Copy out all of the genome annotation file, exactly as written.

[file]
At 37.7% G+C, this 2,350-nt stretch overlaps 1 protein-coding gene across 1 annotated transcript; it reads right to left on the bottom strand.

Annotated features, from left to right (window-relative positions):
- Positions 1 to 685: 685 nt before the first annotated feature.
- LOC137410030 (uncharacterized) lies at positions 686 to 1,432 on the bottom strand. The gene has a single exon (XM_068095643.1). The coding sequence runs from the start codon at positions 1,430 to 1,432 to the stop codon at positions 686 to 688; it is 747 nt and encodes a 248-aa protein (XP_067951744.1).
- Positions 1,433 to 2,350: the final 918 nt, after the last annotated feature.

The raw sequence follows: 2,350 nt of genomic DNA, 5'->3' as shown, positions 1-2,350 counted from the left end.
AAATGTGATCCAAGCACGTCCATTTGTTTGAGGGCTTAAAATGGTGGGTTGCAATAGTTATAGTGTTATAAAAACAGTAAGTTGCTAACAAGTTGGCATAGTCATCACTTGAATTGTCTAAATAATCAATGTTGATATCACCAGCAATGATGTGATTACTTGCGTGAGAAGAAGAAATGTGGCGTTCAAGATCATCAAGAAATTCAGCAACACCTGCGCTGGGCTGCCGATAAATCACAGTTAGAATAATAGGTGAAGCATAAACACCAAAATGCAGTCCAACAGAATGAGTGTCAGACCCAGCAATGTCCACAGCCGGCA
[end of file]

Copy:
At 37.7% G+C, this 2,350-nt stretch overlaps 1 protein-coding gene across 1 annotated transcript; it reads right to left on the bottom strand.

Annotated features, from left to right (window-relative positions):
- Positions 1 to 685: 685 nt before the first annotated feature.
- LOC137410030 (uncharacterized) lies at positions 686 to 1,432 on the bottom strand. The gene has a single exon (XM_068095643.1). The coding sequence runs from the start codon at positions 1,430 to 1,432 to the stop codon at positions 686 to 688; it is 747 nt and encodes a 248-aa protein (XP_067951744.1).
- Positions 1,433 to 2,350: the final 918 nt, after the last annotated feature.

The raw sequence follows: 2,350 nt of genomic DNA, 5'->3' as shown, positions 1-2,350 counted from the left end.
AAATGTGATCCAAGCACGTCCATTTGTTTGAGGGCTTAAAATGGTGGGTTGCAATAGTTATAGTGTTATAAAAACAGTAAGTTGCTAACAAGTTGGCATAGTCATCACTTGAATTGTCTAAATAATCAATGTTGATATCACCAGCAATGATGTGATTACTTGCGTGAGAAGAAGAAATGTGGCGTTCAAGATCATCAAGAAATTCAGCAACACCTGCGCTGGGCTGCCGATAAATCACAGTTAGAATAATAGGTGAAGCATAAACACCAAAATGCAGTCCAACAGAATGAGTGTCAGACCCAGCAATGTCCACAGCCGGCA